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Dentists Can Detect an Eating Disorder

Eating Disorders - How a Dentist Can Detect an Eating Disorder

By Academy of General Dentistry
Jul 11, 2005

( With as many as 25 million men and women suffering from eating disorders in the United States, more dentists are becoming the first line of defense when it comes to spotting eating disorders in patients.

Bad breath, sensitive teeth and tooth erosion are just a few of the signs that dentists use to determine whether a patient suffers from an eating disorder.

"The damage from purging mostly occurs inside the upper front teeth which causes erosion of the tooth's enamel, sensitivity, thinning and chipping," says Maharukh Kravich, DDS, AGD spokesperson. These episodes bring stomach acids up through the mouth that are damaging to tooth enamel.

The National Eating Disorders Association (NEDA) estimates that nearly 10 million women and one million men are affected by anorexia nervosa and bulimia nervosa. Another 25 million suffer from binge eating disorders.

Dentists that detect patients with eating disorders may recommend therapists and teach the patients how to minimize the effects of purging (a clear indicator of bulimia). For example, patients should immediately rinse their mouth with soda water or use a sugar-free mouth rinse. Patients should swish water around their mouth if nothing else is available and brush with a soft toothbrush and fluoride toothpaste.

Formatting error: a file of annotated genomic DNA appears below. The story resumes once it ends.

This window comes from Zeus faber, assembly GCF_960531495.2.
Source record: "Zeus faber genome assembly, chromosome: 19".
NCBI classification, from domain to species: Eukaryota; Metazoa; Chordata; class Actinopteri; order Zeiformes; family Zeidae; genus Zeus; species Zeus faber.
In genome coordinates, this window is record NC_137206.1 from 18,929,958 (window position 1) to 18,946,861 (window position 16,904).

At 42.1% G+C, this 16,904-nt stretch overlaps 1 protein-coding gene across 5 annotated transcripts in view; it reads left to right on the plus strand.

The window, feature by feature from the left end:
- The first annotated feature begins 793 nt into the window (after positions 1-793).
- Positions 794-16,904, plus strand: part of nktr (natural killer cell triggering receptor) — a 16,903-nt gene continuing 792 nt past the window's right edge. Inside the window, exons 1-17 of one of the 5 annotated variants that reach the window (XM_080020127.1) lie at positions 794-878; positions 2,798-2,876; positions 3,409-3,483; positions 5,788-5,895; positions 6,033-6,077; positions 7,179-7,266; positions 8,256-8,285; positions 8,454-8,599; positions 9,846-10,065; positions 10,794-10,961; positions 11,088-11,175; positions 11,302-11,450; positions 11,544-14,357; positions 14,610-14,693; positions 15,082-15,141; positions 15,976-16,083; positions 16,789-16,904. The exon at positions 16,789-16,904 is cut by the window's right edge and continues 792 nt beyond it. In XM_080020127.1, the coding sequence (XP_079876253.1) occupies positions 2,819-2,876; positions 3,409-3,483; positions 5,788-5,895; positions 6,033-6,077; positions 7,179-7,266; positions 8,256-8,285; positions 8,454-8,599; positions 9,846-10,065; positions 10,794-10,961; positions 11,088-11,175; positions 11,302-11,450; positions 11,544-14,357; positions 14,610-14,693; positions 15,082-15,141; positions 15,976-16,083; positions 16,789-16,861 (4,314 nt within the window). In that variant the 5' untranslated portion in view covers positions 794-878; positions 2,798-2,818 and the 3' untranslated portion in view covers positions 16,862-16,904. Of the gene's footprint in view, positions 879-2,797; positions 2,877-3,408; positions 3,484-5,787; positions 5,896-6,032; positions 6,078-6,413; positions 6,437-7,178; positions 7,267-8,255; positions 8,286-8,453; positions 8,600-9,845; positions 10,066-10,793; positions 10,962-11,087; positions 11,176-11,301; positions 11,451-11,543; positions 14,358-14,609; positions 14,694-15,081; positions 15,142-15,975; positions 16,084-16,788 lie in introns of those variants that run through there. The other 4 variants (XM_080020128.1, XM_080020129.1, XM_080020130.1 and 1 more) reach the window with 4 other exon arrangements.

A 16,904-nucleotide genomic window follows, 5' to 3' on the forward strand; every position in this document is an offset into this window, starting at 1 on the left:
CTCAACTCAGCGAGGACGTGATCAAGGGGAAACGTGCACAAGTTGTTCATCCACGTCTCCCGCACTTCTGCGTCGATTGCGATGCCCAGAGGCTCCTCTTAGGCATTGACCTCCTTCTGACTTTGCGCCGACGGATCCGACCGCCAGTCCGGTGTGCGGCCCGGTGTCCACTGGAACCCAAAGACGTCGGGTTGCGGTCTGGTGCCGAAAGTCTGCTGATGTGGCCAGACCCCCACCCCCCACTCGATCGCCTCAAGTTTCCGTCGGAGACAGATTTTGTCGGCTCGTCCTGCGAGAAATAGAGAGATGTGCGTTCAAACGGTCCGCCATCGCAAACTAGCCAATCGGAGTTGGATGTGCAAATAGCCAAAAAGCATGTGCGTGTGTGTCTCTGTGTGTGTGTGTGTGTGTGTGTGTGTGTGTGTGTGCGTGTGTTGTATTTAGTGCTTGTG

"This is especially helpful if the signs of eating disorders are caught early," says Dr. Kravich.

Sometimes, eating disorders may not be discovered until too late, after irreversible damage has been done to the body as well as the teeth. According to NEDA, early detection of the disease may ensure a smoother and successful recovery period for the body and the teeth.

Although parents may not recognize that their children are anorexic or bulimic, they are often still taking the child to a dentist on a regular recall schedule.

"Parents that suspect a child suffers from one of these disorders should consider visiting a dentist," says Julie Barna, DMD, MAGD. "He or she should be able to spot the warning signs and help point you in the direction to get help."

Signs of an Eating Disorder :

  • Bad breath
  • Tender mouth, throat and salivary glands
  • Eroded tooth enamel
  • Teeth that are worn and appear almost translucent
  • Mouth sores from excess vomiting
  • Dry mouth
  • Cracked lips
  • Bleeding gums
  • Sensitive teeth

The Academy of General Dentistry is a non-profit organization of more than 37,000 general dentists dedicated to staying up-to-date in the profession through continuing education. A general dentist is the primary care provider for patients of all ages and is responsible for the diagnosis, treatment, management and overall coordination of services related to patient's oral health needs. Learn more about AGD member dentists or find more information on dental health topics at



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